Unbelievably, we were hit by another round of a stomach bug on the weekend. This one was the real deal as well. I changed the sheets to the baby’s cot a total of 4 times – 3 times in the night and once more after we thought the danger had passed, during his morning nap.
I hate cleaning up vomit more than I hate vomiting myself, and I really hate vomiting.
I keep processing the complicated feelings I have about planning and productivity in the aftermath of my husband’s bombshell revelation about his opinion on it. One counterargument I have come up with so far is an analogy with email.
Organising email is certainly a good way to waste time in the ‘busywork’ sense that I think puts Cal off personal productivity. Creating folders, tags and colour codes can feel important, but given that you can almost always find the email you’re looking for with the search function, it really isn’t. Classifying and transferring emails takes a long time and the value is close to zero.
I mean – let’s not pretend I never do any of it, but I don’t do much. I tag emails by project names at work, because I often want to look through all the emails about a particular project, and the project name may not appear in the email. The other thing I do is Inbox Zero. Everything gets tagged with project tags and then I have a handful of other more general tags, which, come to think of it, may not add much value. I could probably bulk-archive everything that’s not about a project.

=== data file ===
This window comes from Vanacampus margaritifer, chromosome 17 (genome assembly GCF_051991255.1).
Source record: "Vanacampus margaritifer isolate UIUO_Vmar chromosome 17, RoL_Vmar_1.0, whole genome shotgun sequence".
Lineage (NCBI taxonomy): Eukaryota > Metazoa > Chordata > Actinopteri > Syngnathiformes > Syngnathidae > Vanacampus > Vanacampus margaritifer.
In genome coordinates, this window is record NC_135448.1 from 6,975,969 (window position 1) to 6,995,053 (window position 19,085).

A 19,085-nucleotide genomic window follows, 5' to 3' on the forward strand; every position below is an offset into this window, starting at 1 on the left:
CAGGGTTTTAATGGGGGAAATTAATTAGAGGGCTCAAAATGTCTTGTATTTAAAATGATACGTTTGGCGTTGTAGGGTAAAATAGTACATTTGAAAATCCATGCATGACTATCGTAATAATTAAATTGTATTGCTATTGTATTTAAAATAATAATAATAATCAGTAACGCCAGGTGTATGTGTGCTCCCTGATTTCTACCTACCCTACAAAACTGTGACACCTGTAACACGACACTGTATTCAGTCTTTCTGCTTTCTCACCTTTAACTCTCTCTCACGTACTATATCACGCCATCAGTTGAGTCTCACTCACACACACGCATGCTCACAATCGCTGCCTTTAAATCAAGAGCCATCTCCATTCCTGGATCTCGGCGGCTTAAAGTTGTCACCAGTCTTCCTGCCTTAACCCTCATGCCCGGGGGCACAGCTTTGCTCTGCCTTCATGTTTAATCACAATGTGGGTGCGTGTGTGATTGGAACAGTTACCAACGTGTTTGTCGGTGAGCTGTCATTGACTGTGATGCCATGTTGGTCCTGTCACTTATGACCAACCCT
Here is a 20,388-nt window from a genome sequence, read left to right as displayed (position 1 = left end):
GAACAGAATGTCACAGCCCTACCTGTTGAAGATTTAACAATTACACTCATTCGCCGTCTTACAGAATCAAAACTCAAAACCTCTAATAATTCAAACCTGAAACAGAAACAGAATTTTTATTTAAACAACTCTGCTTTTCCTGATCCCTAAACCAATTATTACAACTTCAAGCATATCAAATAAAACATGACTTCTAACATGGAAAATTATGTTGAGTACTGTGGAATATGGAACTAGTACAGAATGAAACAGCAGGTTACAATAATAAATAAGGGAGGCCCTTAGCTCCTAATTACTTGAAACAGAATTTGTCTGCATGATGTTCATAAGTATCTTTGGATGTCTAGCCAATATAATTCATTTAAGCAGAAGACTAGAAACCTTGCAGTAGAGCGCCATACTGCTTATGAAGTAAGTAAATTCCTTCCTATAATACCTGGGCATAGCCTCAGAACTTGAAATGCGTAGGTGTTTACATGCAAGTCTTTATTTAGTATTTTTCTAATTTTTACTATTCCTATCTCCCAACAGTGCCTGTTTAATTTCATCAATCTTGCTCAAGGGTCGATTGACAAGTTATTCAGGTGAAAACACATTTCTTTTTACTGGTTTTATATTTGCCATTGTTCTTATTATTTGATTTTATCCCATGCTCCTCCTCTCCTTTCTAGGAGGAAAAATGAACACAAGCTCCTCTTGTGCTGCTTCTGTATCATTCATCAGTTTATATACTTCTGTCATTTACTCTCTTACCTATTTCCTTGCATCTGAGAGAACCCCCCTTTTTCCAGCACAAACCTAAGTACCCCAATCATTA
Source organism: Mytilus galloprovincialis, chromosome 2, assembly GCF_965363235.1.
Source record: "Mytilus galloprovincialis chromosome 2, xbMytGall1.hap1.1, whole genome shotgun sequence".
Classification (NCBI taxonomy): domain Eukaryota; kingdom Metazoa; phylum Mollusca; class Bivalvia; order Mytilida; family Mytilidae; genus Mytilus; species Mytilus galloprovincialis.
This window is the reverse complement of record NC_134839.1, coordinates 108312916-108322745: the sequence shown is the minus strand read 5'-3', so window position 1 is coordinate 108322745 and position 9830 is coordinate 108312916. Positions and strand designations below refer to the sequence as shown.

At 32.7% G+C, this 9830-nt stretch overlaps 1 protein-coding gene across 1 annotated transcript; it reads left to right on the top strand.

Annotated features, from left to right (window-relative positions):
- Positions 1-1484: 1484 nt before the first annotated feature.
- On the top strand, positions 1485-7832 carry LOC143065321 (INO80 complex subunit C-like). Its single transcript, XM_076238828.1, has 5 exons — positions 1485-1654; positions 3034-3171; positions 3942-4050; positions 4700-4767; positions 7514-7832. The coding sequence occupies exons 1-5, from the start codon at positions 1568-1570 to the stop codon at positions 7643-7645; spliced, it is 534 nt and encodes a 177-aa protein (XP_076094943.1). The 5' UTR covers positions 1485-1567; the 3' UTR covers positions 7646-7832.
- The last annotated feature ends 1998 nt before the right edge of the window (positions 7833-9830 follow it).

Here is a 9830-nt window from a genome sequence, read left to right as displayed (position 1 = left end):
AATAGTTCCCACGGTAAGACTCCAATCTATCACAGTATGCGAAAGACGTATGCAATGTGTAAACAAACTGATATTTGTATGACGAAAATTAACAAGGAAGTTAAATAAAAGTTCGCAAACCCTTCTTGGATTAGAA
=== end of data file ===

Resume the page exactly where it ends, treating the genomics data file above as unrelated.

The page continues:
So if you equate personal productivity with email colour-coding, you’re assuming that the reason it’s a waste of time is that there is another, simpler way to get the results you want. This I don’t think is the case. Take keeping a to-do list – the alternative would be to just remember things in your head, or rely on being reminded by external factors. Risky approach if you ask me, and one with definite capacity limits. You would probably swan along fine most of the time, and then be hit by rare but catastrophic ball-drops.
What about… forward-planning? The alternative is happy-go-lucky drifting. Maybe you will manage to book a holiday every now and then if you really need one and the daily grind reminds you of it. Seeing family and friends can work out pretty well on its own weight, if the others are keen enough to see you and will make it happen.
But personally I worry about missing out on bigger things in life. Allocating mindful resources to things you want for your life – for example something like taking on a house renovation project – where the payoff is a long time and many steps away can’t be done without forward-planning. I think systematically eschewing it may result in medium-to-high short-term happiness, but you will never be able to make any larger projects or changes happen.
Still, there’s got to be a happy medium between drifting and death by Post-Its. TBC.
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